Thursday, August 05, 2004

Livestock sold for water in Gunungkidul, Indramayu

Source: The Jakarta Post

Slamet Susanto and Nana Rukmana, Gunungkidul/Indramayu

Wintolo, 56, a resident of Kemiri subdistrict, Gunungkidul regency, Yogyakarta, is confused. His family needs water to drink, but the wells of the area have held hardly any water since the dry season arrived a few months ago.

The water shortage has forced Wintolo to sell his goat five days ago so he could buy water.

"It was only worth Rp 120,000 (US$13), because it was still small," he said.

He used the money to buy a 5,000 liter tank of water, which cost Rp 80,000. "I used the rest of the money to buy other basic necessities," he told The Jakarta Post on Monday.

The water would last one-and-half months, if the five members of his family rationed it carefully, he said. "If the rains don't come until mid-September, I will be forced to sell the one cow I have left," said Wintolo.

Kasidi, 60, a resident of nearby Dadapayu subdistrict, was also forced to sell his cattle to buy water. He said the regental administration had been distributing water, but nearly all villagers found it necessary to buy water because the water supply was not consistent.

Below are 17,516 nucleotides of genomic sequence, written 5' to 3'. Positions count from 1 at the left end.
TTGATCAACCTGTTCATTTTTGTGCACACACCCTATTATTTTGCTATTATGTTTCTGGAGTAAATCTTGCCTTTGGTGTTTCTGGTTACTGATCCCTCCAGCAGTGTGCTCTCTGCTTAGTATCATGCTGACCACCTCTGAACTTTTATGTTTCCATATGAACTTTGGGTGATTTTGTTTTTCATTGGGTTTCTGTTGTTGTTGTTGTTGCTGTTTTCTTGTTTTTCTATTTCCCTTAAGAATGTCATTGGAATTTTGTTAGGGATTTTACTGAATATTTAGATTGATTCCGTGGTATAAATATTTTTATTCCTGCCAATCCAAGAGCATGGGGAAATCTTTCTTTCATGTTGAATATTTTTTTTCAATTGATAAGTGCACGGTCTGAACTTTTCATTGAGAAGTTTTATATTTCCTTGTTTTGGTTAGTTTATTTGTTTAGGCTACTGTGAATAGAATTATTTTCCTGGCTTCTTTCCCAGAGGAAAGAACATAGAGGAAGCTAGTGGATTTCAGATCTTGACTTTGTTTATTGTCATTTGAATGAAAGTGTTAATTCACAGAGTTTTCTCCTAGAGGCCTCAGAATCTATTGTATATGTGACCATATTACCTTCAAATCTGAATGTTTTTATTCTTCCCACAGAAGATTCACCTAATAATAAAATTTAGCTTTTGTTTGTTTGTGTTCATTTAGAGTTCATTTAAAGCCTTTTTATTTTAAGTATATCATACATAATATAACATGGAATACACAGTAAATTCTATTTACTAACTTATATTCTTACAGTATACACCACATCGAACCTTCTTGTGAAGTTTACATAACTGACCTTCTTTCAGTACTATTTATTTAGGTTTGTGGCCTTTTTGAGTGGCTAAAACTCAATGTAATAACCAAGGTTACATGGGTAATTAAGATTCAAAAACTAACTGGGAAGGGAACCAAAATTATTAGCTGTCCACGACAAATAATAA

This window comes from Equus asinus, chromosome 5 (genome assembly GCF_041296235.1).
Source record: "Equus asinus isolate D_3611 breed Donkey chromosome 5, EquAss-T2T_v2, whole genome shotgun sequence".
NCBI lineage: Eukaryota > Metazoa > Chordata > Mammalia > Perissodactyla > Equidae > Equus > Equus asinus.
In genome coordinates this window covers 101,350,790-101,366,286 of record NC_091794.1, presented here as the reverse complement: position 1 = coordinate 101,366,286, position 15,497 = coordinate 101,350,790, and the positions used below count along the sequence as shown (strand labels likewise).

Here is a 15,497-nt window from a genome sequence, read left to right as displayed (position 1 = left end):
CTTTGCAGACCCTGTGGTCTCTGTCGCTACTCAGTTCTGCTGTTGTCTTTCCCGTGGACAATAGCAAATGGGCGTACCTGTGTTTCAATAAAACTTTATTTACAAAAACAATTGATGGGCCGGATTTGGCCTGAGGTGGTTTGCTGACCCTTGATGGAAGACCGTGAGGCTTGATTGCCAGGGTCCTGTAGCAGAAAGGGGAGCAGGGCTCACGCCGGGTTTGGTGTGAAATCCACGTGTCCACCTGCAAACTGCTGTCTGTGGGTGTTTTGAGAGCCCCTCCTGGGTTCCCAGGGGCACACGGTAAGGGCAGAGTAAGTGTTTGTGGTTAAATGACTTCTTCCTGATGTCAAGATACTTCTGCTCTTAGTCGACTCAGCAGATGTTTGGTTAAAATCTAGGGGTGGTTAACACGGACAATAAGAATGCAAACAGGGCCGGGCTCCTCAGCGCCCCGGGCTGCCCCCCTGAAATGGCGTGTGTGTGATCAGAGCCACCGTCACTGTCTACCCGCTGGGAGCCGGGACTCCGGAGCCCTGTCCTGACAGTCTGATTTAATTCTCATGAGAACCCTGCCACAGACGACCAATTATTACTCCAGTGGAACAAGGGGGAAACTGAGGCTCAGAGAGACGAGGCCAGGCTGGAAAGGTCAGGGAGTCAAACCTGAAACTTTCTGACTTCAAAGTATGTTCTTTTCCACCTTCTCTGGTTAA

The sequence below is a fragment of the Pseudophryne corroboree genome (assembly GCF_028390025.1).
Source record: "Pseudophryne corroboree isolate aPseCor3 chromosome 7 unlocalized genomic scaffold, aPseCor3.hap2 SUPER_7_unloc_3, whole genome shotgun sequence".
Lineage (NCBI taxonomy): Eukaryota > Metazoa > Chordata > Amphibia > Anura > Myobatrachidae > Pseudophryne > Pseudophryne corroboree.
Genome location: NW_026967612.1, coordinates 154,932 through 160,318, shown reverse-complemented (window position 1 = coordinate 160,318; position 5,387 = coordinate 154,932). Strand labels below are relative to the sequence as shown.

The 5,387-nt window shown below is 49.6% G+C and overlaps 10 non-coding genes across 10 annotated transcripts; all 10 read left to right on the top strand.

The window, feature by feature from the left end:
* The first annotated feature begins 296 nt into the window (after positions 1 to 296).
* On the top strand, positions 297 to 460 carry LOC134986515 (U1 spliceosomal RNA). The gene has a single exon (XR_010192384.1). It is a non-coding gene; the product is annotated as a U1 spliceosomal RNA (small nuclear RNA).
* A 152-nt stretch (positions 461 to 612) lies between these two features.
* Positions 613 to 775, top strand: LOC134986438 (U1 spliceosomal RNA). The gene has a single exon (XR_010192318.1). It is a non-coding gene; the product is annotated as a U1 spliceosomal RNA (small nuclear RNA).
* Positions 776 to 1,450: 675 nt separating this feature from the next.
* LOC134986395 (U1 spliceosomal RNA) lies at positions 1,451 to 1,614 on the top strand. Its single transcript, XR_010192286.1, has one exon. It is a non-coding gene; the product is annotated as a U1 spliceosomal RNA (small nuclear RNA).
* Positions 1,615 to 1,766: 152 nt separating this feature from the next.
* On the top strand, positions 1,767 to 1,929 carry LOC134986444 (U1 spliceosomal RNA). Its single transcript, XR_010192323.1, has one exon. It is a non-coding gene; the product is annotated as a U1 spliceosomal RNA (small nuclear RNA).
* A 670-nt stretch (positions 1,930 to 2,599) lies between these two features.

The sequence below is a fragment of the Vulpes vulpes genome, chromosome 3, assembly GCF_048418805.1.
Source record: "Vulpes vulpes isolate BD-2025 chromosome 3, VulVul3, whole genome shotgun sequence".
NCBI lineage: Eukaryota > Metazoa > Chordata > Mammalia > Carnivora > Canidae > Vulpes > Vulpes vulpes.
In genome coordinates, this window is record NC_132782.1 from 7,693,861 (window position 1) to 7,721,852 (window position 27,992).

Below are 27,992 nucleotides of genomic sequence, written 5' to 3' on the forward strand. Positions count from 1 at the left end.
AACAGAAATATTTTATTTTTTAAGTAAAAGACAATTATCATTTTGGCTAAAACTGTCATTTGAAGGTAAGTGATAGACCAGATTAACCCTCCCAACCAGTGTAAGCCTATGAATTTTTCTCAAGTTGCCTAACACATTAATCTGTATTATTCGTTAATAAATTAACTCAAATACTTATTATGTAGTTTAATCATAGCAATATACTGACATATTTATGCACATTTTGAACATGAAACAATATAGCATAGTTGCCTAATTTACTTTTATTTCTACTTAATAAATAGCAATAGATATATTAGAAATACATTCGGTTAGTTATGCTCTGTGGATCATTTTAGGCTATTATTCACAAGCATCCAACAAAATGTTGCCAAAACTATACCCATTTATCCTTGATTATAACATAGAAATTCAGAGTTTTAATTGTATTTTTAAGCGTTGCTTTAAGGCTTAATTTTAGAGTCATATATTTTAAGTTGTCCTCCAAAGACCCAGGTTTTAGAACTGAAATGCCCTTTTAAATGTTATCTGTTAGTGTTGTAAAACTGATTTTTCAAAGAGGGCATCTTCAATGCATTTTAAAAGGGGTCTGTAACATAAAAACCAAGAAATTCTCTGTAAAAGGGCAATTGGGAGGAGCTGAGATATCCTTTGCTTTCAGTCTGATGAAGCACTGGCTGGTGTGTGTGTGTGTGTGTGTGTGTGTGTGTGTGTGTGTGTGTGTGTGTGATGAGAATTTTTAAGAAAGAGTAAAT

"We can't rely on the supply from the government. We have to buy water when our supplies run low. We can't wait for them," he said.

Wintolo and Kasidi are just two of the thousands of Gunungkidul residents who are facing a shortage of food and water.

The districts most severely hit are Tepus, Saptosari, Girisubo, Panggang, Purwosari and Semanu.

Gunungkidul Regent Yoetikno said the administration had allocated Rp 450 million (US$47,368) of the budget to cope with the water crisis this year.

"Water will be supplied free to poor residents, as long as they have official documentation from their villages showing that they are underprivileged. We hope those who can afford it will buy water," said Yoetikno.

The administration has deployed 15 tanker trucks, each of which is capable of distributing water four times daily, he said. "We are able to supply 60 tankers of water a day to the villages," he said.

Dadapayu development office head Sunoto said almost the entire population of the subdistrict had to buy water daily because of the drought.

"Nearly all the wells in Gunungkidul regency are dry now. Residents have to 'barter' their cattle or goats for water," he said.

Separately, during an official visit to Pamayahan subdistrict in Indramayu regency, West Java, on Tuesday, President Megawati Soekarnoputri said some 8,000 subdistricts across the nation were facing difficulties getting clean water, especially during the dry season.

Deforestation is blamed for the lack of access to clean water, said Megawati, who is inaugurating a Clean Water Processing Plant in the area.

The facility is to be built in 1,500 other subdistricts nationwide to help overcome their water shortages, said Soenarno, the Minister of Settlement and Regional Infrastructure.